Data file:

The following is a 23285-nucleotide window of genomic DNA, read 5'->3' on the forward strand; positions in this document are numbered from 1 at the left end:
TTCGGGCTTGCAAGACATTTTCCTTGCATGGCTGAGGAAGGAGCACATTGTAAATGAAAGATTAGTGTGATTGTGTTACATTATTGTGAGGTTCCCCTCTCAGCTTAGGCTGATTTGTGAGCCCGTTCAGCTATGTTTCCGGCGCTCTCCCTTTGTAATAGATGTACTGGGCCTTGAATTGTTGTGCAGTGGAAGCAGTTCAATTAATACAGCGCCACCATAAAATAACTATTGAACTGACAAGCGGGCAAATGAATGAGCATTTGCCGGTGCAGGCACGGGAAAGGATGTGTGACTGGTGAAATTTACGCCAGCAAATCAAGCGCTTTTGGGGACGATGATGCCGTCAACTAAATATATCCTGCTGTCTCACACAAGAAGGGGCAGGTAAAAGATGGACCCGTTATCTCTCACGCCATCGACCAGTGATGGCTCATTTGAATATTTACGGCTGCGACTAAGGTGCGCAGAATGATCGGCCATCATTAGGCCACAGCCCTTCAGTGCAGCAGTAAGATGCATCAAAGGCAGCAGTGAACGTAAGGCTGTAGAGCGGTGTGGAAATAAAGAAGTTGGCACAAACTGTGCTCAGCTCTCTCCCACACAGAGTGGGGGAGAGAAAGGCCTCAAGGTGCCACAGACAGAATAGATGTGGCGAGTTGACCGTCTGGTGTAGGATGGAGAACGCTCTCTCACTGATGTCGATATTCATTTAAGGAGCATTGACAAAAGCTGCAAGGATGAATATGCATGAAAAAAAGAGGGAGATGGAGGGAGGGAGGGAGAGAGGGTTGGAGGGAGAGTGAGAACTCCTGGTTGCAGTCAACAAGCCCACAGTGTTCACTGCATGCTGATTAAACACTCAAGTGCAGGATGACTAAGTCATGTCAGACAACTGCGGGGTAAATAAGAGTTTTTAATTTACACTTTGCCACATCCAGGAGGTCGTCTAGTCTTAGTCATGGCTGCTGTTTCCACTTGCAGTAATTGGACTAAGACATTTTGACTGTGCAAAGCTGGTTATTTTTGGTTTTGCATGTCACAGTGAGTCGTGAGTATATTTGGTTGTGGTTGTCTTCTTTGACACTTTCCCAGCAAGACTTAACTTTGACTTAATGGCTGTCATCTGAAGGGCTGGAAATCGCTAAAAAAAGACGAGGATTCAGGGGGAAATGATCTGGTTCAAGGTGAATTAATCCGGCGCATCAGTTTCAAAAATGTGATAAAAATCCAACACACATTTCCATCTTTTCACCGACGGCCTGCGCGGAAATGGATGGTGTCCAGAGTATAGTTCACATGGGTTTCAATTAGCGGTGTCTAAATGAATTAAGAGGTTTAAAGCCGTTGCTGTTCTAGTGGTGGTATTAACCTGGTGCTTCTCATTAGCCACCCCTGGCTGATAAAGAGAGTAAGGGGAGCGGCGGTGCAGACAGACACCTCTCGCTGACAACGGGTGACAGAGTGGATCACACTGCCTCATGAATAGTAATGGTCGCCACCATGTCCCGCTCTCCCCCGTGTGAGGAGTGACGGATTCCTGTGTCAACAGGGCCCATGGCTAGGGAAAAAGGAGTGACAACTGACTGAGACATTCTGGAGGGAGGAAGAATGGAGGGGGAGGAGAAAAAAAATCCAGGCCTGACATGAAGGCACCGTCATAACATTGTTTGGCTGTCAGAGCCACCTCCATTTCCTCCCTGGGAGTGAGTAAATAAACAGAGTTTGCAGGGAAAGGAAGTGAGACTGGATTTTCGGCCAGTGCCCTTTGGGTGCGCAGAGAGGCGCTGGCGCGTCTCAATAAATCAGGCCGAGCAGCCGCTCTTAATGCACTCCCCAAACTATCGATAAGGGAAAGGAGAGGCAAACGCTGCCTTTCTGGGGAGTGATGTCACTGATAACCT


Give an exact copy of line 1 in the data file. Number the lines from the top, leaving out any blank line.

The following is a 23285-nucleotide window of genomic DNA, read 5'->3' on the forward strand; positions in this document are numbered from 1 at the left end: